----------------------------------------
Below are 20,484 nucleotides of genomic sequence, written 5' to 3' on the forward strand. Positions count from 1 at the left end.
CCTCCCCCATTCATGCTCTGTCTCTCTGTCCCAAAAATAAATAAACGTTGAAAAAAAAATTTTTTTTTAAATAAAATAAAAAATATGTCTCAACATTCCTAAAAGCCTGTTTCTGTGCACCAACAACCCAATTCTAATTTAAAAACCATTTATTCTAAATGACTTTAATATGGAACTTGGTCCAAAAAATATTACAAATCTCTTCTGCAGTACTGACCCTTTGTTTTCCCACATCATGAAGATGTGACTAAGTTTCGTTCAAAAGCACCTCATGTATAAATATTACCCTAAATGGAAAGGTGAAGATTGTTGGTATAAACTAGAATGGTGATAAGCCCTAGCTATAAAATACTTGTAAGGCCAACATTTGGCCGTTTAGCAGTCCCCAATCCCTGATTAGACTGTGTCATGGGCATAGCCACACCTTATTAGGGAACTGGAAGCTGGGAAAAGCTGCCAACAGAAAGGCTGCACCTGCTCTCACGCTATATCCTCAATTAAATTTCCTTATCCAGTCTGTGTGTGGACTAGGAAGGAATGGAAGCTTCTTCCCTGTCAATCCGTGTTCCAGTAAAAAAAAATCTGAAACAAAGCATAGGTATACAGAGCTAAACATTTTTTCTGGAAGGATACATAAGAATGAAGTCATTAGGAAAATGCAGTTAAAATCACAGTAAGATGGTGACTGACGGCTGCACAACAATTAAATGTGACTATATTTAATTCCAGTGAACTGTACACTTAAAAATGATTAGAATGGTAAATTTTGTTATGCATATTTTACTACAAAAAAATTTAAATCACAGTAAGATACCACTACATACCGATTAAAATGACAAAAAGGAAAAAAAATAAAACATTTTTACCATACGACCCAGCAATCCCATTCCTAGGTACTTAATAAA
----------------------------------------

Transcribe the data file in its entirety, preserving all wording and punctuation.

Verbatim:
Below are 20,484 nucleotides of genomic sequence, written 5' to 3' on the forward strand. Positions count from 1 at the left end.
CCTCCCCCATTCATGCTCTGTCTCTCTGTCCCAAAAATAAATAAACGTTGAAAAAAAAATTTTTTTTTAAATAAAATAAAAAATATGTCTCAACATTCCTAAAAGCCTGTTTCTGTGCACCAACAACCCAATTCTAATTTAAAAACCATTTATTCTAAATGACTTTAATATGGAACTTGGTCCAAAAAATATTACAAATCTCTTCTGCAGTACTGACCCTTTGTTTTCCCACATCATGAAGATGTGACTAAGTTTCGTTCAAAAGCACCTCATGTATAAATATTACCCTAAATGGAAAGGTGAAGATTGTTGGTATAAACTAGAATGGTGATAAGCCCTAGCTATAAAATACTTGTAAGGCCAACATTTGGCCGTTTAGCAGTCCCCAATCCCTGATTAGACTGTGTCATGGGCATAGCCACACCTTATTAGGGAACTGGAAGCTGGGAAAAGCTGCCAACAGAAAGGCTGCACCTGCTCTCACGCTATATCCTCAATTAAATTTCCTTATCCAGTCTGTGTGTGGACTAGGAAGGAATGGAAGCTTCTTCCCTGTCAATCCGTGTTCCAGTAAAAAAAAATCTGAAACAAAGCATAGGTATACAGAGCTAAACATTTTTTCTGGAAGGATACATAAGAATGAAGTCATTAGGAAAATGCAGTTAAAATCACAGTAAGATGGTGACTGACGGCTGCACAACAATTAAATGTGACTATATTTAATTCCAGTGAACTGTACACTTAAAAATGATTAGAATGGTAAATTTTGTTATGCATATTTTACTACAAAAAAATTTAAATCACAGTAAGATACCACTACATACCGATTAAAATGACAAAAAGGAAAAAAAATAAAACATTTTTACCATACGACCCAGCAATCCCATTCCTAGGTACTTAATAAA